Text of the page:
``Are we keeping up with the Joneses?'' is a relevant election-year concern. More appropriate, however, is the question of whether the Joneses are keeping up with the Japanese - or anyone.
According to the Council on Competitiveness, Japanese families are ahead, and they aren't the only ones pulling ahead of the average American family.
While ``it's wrong to think of competitiveness as though it were a question of coming out on top,'' says Joseph Duffey, an executive member of the council, falling behind does mean ``a diminishing range of opportunities for our children ... a diminished opportunity to deal with the social problems - like health and education - that we've got to grapple with.''
And the United States is falling behind. The council's first index, released last week, shows that US competitiveness compared with other major industrial nations has dropped across the board. (The two-year-old council consists of executives from industry, organized labor, and higher education, concerned with improving the stance of American companies and workers in world markets.)
In real terms, that means a stagnant standard of living, slowed productivity growth, a relatively weak level of investment for the future, and a trade deficit.
The report is ``valuable and sobering,'' says Richard Munsen, executive director at the Northeast-Midwest Institute, a research group focusing on regional economic growth. ``It shows a downward spiral that needs to be reversed if we want our standard of living to improve.''
The oft-mentioned US trade imbalance is merely a symptom of productivity and investment deficiencies that will ultimately lower the standard of living, says council president Alan Magazine.
Compared with the six other nations whose leaders meet with the US president in an annual economic summit, the US has already experienced a steady erosion of its living standard since 1972. The six are West Germany, Japan, Canada, France, Italy, and the United Kingdom.
Basing its figures on gross domestic product instead of gross national product - taking into account that the money the US owes other nations is going to affect its future living standard - the US standard has grown only one-quarter as fast as the six others.
That means, for example, that every American worker's share of the GDP was $6,000 less than that of each worker in West Germany in 1987 dollars. With today's dollar, the difference is even greater.
Even domestically, average weekly earnings of the American worker are lower than they have been since 1978. Put another way, for the past 10 years, real after-tax income has fallen for all but the wealthiest 20 percent of American families, according to the Congressional Budget Office.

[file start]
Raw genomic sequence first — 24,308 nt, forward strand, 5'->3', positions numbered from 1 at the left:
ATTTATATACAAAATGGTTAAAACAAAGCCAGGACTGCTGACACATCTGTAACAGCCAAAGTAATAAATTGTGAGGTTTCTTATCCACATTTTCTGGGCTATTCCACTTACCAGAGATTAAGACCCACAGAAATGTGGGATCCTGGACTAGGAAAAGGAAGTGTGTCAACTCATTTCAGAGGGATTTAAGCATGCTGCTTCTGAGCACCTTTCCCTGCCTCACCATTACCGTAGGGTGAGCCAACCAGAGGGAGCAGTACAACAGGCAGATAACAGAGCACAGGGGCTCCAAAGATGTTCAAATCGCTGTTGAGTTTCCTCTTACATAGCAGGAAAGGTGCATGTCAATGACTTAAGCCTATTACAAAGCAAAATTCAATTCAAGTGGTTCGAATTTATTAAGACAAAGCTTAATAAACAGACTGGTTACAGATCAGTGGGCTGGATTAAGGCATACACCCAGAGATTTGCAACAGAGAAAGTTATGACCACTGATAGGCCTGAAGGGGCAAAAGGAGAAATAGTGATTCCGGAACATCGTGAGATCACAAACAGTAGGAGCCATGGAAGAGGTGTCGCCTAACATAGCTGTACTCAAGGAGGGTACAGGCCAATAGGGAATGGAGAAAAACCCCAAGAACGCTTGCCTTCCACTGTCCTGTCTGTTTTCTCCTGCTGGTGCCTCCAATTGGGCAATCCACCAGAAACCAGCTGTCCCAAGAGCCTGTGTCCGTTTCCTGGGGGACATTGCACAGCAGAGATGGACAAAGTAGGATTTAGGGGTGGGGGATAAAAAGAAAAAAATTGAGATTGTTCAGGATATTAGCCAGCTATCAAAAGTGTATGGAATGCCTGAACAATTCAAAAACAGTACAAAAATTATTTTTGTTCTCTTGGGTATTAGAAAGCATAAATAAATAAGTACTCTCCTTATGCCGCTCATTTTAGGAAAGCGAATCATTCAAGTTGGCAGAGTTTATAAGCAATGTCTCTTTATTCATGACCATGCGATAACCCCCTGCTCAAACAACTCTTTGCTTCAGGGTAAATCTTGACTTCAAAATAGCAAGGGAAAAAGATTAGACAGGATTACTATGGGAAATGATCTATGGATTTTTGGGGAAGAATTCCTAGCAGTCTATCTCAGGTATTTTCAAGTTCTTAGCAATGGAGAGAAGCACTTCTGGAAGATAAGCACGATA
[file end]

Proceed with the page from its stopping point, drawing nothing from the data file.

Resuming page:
Despite a surge in American exports and a jump in productivity last year, the nation's productivity and investment have lagged behind the activity of the major foreign economies.
``The improvement we've gotten so far is not because of any major turnaround in fundamental US competitiveness,'' said Lawrenece Chimerine, president of the Wharton Econometric Forecasting Association, which worked on the index.
``It has happened primarily because of the change in exchange rates and because of wage and cost restraints, but there are costs to these adjustments,'' he says.
Dr. Duffey, president of the University of Massachusetts at Amherst, suggests that the underlying causes of this problem - investment deficiency, for example - could be eased by encouraging a higher savings rate through tax incentives.
``We should also provide ways to discourage using capital in nonproductive ways, like mergers and acquisitions,'' he suggests.
Capital is expensive in the US because of the country's low national savings rate, and the fact that a large percentage of GNP goes for non-business expenses. The US currently saves only 2 percent of its national income. Economists estimate Japan saves twice as much.
``That could spell trouble down the road,'' says Daniel Burton, vice-president of the council. Investment into education, research and development, and plant and equipment provides the infrastructure for productivity, he says.
US productivity has been the worst performer, according to the index, having fallen one-third from its world share in 1972. Though US manufacturers produce more than their global competitors do, industry has lost almost all of its competitive advantage. Japan's manufacturing productivity has increased eight times as fast as America's, West Germany's has grown three times as fast, and the six trade partners' four times as fast.
Though exports did pick up last year, as did investment in capital equipment and education, this was in large part because of the dollar's decline. And American exporters may have difficulty increasing future sales without further reductions in the value of the dollar.
``The world will be more stable as there are more international market situations that are reciprocal,'' says Duffey. ``But we have to adapt to that shift with grace.''